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Police chief’s actions, racism, hate crimes have no place on Kaua‘i, in world

On March 16, 2021, eight people were killed in a mass shooting in Atlanta, six of whom were Asian women.

This incident cannot be separated from the rise in acts of hatred against members of the Asian American and Pacific Islander community, women in particular.

In the year since the start of the COVID-19 pandemic, there’s been an increase in reports nationwide to the organization Stop AAPI Hate, with 3,795 incidents of anti-Asian hate recorded between March 19, 2020 to Feb. 28, 2021.

Violence and discrimination against the AAPI community and Asian immigrants has a long and painful history in both the U.S. and colonial Hawai‘i. The racism and misogyny that fueled this recent tragedy, and the many acts of anti-Asian hate, illustrate that we have a long way to go in the fight against racism and gender inequality.

Here at home, our community is still reeling from the investigation and confirmation of discriminatory remarks by the Kaua‘i Police Department chief.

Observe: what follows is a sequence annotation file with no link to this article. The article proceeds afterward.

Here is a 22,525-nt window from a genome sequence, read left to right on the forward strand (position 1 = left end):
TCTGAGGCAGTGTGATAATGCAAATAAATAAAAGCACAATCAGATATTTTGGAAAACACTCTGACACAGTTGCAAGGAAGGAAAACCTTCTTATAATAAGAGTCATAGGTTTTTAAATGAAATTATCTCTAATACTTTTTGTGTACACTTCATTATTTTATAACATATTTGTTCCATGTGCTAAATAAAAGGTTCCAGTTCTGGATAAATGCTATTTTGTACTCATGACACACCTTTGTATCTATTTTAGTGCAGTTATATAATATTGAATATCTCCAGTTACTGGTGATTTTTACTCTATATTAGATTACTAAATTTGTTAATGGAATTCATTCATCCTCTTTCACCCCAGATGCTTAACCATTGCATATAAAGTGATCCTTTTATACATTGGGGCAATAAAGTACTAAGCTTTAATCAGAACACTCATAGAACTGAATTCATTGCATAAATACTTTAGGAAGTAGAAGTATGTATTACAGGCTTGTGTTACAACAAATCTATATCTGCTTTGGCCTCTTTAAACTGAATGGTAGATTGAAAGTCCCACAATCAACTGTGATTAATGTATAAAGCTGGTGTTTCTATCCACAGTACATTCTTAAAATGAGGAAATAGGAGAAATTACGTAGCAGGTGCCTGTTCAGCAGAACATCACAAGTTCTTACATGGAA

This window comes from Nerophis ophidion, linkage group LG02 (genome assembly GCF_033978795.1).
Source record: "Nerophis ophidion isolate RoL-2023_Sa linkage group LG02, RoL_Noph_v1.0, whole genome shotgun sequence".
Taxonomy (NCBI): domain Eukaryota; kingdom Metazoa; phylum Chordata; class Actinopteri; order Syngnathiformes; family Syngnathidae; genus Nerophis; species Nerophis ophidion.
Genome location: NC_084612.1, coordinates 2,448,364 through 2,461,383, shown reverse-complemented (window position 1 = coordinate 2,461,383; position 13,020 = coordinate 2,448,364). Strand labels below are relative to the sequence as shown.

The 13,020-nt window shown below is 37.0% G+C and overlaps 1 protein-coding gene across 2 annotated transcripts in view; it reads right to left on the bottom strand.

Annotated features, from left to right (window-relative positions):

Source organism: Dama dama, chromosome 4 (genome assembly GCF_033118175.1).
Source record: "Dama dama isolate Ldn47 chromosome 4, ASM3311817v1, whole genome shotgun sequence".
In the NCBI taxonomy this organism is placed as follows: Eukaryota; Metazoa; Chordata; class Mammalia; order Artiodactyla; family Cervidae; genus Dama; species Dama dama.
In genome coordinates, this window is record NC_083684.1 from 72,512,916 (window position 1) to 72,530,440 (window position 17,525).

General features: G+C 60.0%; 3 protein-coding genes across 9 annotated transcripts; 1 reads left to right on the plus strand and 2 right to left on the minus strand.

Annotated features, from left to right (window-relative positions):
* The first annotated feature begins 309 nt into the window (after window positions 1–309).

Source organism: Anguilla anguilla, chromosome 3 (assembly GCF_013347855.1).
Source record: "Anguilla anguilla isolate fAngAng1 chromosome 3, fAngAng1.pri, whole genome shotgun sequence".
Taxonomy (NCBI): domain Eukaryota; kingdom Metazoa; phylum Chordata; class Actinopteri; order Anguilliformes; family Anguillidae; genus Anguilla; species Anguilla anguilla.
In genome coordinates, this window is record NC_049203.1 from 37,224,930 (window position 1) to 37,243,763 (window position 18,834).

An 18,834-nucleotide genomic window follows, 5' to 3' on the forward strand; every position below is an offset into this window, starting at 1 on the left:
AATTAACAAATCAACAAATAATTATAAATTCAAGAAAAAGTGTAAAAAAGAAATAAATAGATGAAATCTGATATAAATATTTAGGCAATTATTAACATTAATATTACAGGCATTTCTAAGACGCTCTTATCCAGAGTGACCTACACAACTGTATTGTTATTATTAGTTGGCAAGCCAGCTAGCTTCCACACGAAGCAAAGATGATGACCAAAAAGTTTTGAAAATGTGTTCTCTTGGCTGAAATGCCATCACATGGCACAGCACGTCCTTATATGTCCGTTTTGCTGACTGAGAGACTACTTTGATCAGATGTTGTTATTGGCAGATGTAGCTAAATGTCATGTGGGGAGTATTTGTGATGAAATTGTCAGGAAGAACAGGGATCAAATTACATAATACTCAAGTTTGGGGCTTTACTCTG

The public discourse continues, with many excusing the comments as off-colored jokes at best, or ignorance at worst. But the fact remains that at least one of these comments was related to official business of the KPD — a hiring decision. This is discrimination.

Furthermore, an anecdote which describes people of Japanese descent as untrustworthy in their business dealings and duplicitous in their communication cannot be brushed off as a joke.

This line of thinking, combined with racial stereotypes, have led to some of the most-harmful policies and darkest days in our history — Japanese internment camps during WWII, the Page Act of 1875, and the 1882 Chinese Exclusion Act, to name a few.

As an organization dedicated to eliminating racism for people of all races, origins and ethnicities, the YWCA of Kaua‘i condemns the chief’s remarks in the strongest possible way.

We stand in solidarity with our law-enforcement officers who have experienced a hostile work environment as a consequence, and we call for transparency on the part of the Police Commission.

Public trust has been eroded, and an apology alone is not enough to regain the trust of the police department as a whole or the disparaged community. Silence is not an option or a solution.

Finally, we call on our island ‘ohana to resist and stand up to ill-informed, biased perspectives about Asian Americans and all people of Asian descent, to demand better from our leadership and from each other.

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Renae Hamilton-Cambeilh is executive director, Emiko Meyers is board president, and Mia Carroll is assistant director, YWCA of Kaua‘i.
Source: The Garden Island

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